¶ 12. Officer Nicholas Sonnier, Biloxi Police Department, responded to the accident scene on December 5, 2002, at approximately 1:23 a.m. Only one car was in the median when he arrived. He was provided a description of the other vehicle, a dark-colored SUV. He advised dispatch that he was looking for a hit and run. Dispatch informed Officer Sonnier that the Gulfport Police Department had a suspect vehicle at the retirement home. Officer Sonnier arrived at the retirement home at approximately 1:40 a.m. The driver was advised of his rights. Officer Sonnier identified Kramm for the record as the individual he questioned.
¶ 13. Officer Sonnier testified that he detected a strong odor of alcohol coming from Kramm's breath as he spoke. Kramm had blood coming from his lip. Kramm's speech was slurred. He also swayed back and forth as he spoke. Based on his observations, Officer Sonnier placed Kramm under arrest for suspicion of DUI and leaving the scene of an accident. Officer Sonnier helped Kramm walk to his patrol car. A videotape of the condition of Kramm's SUV was introduced into evidence.
¶ 14. Officer Sonnier transported Kramm to Biloxi Regional Medical Center to obtain medical treatment for his lip and to draw a blood sample for a blood alcohol content test. Officer Sonnier testified that he stayed with Kramm from 1:41 a.m. until the blood was drawn at approximately 3:55 a.m. Kramm received stitches for his injuries. Officer Sonnier testified that the Biloxi Police Department sent the hospital a blood sample kit. Once he was advised that it was time to draw the sample, Officer Sonnier had a lab technician at the hospital draw the blood. The blood sample kit was sealed and initialed by the lab tech and Officer Sonnier, who mailed the blood samples to the Mississippi Crime Lab. Kramm told Officer Sonnier that he was “sorry” and his insurance would cover the damages involved in the accident. Officer Sonnier testified that Kramm was wearing an armband from the nightclub Reflections.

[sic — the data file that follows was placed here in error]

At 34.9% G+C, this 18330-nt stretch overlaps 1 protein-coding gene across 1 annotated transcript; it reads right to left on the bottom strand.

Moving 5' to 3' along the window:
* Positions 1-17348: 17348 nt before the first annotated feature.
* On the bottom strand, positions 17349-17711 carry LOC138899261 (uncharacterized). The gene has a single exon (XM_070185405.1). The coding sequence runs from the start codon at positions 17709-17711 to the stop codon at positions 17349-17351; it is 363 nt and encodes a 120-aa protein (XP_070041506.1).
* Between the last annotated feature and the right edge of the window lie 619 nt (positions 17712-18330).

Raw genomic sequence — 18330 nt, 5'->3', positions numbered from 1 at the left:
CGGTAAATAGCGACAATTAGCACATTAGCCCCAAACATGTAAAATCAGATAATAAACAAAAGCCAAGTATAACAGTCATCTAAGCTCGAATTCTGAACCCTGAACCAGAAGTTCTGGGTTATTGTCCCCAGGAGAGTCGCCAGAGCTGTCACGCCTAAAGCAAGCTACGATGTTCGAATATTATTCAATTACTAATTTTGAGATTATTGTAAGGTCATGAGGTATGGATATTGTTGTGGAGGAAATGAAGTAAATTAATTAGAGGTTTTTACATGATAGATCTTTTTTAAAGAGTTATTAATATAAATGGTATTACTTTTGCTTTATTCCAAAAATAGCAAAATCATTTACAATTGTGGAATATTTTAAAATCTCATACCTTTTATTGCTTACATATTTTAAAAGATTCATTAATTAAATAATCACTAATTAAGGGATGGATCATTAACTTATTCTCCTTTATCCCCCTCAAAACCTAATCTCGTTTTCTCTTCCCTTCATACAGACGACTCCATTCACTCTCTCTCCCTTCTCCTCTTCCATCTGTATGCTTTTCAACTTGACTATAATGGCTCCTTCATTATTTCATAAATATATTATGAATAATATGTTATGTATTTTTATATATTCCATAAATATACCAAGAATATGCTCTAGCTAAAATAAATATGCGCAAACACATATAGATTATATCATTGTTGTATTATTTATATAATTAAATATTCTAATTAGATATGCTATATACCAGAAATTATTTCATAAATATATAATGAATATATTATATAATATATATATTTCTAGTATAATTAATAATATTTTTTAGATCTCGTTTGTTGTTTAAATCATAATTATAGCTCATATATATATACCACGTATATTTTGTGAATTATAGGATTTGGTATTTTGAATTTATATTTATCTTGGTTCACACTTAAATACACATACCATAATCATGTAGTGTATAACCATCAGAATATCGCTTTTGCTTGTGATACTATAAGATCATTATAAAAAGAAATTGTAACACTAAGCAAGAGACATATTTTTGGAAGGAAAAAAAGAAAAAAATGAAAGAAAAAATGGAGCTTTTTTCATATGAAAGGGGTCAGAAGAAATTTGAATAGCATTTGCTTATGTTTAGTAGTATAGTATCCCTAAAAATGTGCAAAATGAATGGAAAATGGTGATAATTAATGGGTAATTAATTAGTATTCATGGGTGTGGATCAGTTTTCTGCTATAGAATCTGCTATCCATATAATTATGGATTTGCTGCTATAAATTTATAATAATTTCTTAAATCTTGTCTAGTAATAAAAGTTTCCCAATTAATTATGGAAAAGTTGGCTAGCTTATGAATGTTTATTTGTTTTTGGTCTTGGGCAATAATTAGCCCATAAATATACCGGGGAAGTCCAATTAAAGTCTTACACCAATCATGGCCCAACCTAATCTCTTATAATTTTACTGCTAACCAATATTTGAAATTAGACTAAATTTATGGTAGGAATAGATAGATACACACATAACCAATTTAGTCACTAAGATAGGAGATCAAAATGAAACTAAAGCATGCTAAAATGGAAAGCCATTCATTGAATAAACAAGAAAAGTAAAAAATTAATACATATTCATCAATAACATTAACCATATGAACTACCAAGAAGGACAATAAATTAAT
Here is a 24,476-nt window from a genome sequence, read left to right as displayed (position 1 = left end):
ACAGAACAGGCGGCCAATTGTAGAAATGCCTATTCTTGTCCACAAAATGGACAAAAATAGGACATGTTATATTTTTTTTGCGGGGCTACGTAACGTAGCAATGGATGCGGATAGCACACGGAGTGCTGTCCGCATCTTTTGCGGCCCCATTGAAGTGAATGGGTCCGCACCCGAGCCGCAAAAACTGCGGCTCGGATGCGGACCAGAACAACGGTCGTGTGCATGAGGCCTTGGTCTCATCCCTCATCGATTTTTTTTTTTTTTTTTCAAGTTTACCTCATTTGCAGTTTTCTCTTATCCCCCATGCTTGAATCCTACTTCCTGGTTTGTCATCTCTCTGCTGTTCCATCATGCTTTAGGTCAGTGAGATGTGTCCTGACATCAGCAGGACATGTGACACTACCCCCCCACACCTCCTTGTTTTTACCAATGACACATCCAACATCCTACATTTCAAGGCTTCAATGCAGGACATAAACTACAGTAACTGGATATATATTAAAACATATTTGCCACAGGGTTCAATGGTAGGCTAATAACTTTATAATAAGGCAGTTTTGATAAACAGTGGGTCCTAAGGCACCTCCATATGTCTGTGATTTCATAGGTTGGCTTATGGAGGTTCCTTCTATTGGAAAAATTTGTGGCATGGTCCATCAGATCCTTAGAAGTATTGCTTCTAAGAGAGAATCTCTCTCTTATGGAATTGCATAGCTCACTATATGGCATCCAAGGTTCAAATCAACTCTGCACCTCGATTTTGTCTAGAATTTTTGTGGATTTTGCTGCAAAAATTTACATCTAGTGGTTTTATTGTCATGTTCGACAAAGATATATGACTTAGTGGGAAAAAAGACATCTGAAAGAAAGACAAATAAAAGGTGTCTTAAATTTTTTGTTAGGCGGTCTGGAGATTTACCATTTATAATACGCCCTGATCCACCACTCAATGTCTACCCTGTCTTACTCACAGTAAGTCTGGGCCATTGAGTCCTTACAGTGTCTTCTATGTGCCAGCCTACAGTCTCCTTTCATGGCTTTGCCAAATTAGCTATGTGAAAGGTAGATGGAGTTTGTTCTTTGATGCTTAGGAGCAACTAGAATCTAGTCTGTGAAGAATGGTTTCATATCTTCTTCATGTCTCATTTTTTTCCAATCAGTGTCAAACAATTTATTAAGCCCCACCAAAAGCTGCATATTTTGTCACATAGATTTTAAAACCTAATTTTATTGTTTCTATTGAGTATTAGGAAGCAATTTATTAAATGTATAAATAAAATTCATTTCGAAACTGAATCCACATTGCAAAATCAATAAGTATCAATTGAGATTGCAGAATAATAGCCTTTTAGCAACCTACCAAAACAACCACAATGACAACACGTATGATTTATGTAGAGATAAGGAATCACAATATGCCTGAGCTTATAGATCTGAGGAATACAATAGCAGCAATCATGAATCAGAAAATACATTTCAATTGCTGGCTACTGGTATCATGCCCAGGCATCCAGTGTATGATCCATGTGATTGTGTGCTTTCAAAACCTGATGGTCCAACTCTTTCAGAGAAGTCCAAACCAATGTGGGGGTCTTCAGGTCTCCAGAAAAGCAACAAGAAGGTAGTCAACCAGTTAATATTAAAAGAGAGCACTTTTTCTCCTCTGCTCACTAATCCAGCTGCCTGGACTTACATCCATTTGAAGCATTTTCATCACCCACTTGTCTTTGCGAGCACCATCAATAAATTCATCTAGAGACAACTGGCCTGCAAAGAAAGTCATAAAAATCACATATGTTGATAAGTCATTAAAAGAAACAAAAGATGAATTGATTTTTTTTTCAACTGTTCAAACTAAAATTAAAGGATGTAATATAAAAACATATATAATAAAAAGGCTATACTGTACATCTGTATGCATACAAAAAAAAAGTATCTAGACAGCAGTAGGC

¶ 15. Thomas Roberts, a phlebotomist at the Biloxi Regional Medical Center, testified that he drew Kramm's blood sample for the kit. Roberts stated that he labeled the vials with his initials, placed security tape on the vials, and boxed and sealed the blood sample kit before giving it to Officer Sonnier. Maury Phillips, section chief from the Implied Consent Section of the Mississippi Crime Lab, testified that he was the forensic toxicologist who tested the sample for the presence of alcohol. The blood sample contained an ethyl alcohol concentration of .20 grams per percent. The defense's witness, Patrick Demers, an expert in forensic chemistry, testified that the fact that the blood alcohol level (BAC) was .20% at 3:55 a.m. did not necessarily mean that the BAC had been higher than that at 1:20 a.m. He testified that the two and a half hours between the time of the accident and when the sample was drawn could result in significant differences in the levels. He stated he was not able to determine the level at the time of the collision from the blood sample. However, Demers stated on cross-examination that he could not testify that Kramm's BAC was less than .08% at the time of the collision. Kramm did not testify, however, the trial court conducted an examination of Kramm outside of the jury's presence to ensure that he understood he had a right to testify as well as a right to not testify in his defense.